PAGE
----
By Bob Allen
Cooperative Baptist Fellowship Executive Coordinator Daniel Vestal defended the organization’s 12-year-old ban on hiring gays in a statement March 8.
“Except for a small handful of Baptist churches, the vast majority of churches that partner within CBF will not call/hire/ordain a practicing gay/lesbian Christian as pastor or ministering staff member,” Vestal said. “It is because of our desire both to serve these churches and extend their ministry around the world that CBF does not ‘allow for the purposeful hiring of a staff person or the sending of a missionary who is a practicing homosexual.’”
Vestal’s statement was in response both to recent comments critical of the policy by moderator Colleen Burroughs and concerns expressed that an upcoming conference on sexuality co-sponsored by CBF and Mercer University might divide moderate Baptists over homosexuality.
Vestal, who retires this summer after more than 15 years, said that neither he nor anyone else speaks for the Fellowship.
“My own conviction is that the foundation of a Christian sexual ethic is faithfulness in marriage between a man and a woman and celibacy in singleness,” he said. “However, there are those in CBF who have a different conviction, and I respect and love them as I hope they do me. I also believe it is possible for Baptists who have convictional differences to cooperate together in missions and ministry, as we honor the freedom of one another’s conscience.”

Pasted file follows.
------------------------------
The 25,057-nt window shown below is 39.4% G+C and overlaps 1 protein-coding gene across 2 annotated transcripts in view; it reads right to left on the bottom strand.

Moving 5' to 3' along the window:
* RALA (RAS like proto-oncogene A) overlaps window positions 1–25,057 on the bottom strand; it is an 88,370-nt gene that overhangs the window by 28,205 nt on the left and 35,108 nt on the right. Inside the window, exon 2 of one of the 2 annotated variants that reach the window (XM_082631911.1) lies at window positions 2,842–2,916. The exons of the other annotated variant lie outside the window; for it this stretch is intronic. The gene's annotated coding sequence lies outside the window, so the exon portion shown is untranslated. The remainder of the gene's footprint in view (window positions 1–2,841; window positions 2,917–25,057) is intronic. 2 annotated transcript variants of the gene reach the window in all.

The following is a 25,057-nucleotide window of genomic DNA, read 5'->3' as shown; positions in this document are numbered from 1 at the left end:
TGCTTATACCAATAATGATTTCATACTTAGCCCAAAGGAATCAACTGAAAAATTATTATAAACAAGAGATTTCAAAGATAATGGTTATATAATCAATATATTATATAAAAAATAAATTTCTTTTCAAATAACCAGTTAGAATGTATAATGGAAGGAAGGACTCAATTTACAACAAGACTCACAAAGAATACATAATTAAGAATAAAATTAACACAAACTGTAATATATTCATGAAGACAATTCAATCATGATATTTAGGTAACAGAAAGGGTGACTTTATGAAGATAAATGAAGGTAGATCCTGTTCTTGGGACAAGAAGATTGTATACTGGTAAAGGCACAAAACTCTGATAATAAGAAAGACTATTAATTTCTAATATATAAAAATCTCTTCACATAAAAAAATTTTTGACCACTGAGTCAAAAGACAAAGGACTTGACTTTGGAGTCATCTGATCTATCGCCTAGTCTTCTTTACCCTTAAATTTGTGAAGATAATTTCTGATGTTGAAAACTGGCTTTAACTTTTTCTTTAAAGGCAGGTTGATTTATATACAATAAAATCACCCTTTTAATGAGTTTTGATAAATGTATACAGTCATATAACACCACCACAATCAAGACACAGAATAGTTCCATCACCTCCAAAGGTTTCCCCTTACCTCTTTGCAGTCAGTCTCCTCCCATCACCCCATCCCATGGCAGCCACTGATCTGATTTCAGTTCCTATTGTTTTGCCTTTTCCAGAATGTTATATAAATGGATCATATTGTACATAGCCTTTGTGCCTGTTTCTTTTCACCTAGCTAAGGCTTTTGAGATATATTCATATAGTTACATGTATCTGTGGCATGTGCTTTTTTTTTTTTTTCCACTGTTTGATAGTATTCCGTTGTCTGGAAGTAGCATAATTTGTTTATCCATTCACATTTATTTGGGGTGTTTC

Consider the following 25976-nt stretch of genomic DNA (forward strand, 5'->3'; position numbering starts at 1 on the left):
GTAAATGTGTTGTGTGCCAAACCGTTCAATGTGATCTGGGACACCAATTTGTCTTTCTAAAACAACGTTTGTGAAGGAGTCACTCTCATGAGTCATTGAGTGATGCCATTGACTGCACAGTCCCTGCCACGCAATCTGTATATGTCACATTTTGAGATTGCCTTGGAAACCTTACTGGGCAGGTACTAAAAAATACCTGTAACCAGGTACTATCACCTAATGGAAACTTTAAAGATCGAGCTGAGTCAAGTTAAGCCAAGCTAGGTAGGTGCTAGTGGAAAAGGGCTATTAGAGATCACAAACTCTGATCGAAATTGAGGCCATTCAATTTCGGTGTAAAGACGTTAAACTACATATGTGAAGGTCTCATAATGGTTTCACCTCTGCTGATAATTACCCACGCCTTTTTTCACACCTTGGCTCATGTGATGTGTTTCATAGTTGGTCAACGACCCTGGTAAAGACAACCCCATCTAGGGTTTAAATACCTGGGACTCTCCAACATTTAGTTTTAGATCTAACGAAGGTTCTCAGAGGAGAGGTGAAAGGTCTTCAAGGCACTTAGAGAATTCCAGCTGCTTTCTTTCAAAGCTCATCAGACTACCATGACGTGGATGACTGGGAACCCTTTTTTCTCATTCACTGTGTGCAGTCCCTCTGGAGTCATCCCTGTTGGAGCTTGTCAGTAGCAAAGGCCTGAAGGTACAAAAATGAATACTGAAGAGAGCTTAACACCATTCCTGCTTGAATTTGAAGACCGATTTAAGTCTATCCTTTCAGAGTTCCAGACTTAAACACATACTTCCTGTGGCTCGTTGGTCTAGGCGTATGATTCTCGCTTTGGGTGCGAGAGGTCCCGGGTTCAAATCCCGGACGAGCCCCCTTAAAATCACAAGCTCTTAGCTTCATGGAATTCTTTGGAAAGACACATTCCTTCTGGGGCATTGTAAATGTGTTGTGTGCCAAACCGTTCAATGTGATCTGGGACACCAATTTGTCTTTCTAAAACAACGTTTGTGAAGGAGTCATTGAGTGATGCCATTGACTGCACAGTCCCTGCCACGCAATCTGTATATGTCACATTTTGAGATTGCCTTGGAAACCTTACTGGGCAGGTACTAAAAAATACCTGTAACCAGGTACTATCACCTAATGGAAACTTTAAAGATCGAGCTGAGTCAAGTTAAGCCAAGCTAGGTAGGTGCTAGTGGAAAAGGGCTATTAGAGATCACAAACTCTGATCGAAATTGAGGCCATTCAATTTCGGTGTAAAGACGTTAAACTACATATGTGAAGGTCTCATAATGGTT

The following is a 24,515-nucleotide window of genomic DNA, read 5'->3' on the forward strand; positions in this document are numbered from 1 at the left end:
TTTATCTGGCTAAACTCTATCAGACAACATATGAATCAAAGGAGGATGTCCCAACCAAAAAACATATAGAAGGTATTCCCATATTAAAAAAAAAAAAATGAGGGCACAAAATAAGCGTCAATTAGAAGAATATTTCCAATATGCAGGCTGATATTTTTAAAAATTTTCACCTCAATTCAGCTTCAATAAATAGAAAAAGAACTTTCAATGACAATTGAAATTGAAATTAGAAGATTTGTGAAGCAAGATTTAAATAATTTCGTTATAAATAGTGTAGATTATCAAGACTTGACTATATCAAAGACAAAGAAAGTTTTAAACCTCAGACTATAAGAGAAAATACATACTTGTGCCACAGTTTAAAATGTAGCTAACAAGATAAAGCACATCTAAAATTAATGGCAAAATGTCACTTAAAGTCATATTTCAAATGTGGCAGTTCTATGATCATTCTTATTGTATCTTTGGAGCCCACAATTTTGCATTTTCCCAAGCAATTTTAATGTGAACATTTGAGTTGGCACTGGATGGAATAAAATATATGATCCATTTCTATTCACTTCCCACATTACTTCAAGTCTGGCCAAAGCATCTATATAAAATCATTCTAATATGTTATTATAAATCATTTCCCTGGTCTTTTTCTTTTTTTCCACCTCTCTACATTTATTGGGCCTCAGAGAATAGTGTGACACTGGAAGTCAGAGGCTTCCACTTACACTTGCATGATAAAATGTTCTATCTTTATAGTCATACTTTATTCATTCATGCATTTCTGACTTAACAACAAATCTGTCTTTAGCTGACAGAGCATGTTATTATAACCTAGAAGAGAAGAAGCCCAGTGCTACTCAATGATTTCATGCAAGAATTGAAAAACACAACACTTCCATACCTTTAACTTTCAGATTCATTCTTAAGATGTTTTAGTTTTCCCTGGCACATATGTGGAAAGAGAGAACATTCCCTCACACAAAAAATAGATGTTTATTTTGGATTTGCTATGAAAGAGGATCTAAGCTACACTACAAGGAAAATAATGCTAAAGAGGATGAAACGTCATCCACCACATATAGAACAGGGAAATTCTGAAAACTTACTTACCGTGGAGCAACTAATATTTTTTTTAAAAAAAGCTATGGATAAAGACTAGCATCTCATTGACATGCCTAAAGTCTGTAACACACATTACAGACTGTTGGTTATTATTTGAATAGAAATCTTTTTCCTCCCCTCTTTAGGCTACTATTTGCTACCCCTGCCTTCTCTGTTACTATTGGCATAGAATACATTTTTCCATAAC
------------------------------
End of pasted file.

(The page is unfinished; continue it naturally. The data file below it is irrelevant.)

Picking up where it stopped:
Vestal said the April 19-21 [Baptist] Conference on Sexuality and Covenant at First Baptist Church in Decatur, Ga., is being done “because we want to create a space for conversation among Baptists on a broad range of issues related to human sexuality.”
“The context of the conference is that churches are facing serious challenges to their prophetic and pastoral witness, including challenges to the institution of marriage, increasing promiscuity and a pervasive permissiveness in American culture,” Vestal said. “I can think of no more ‘Baptist’ thing to do than to speak freely and lovingly in community as we each seek to define our own Christian sexual ethic.”
Vestal said the conference will represent “a broad cross section of the Baptist family” and that all are welcome. “CBF seeks to embrace this kind of conversation and not run from it,” he said. “God expects us to minister to people who are facing these challenges.”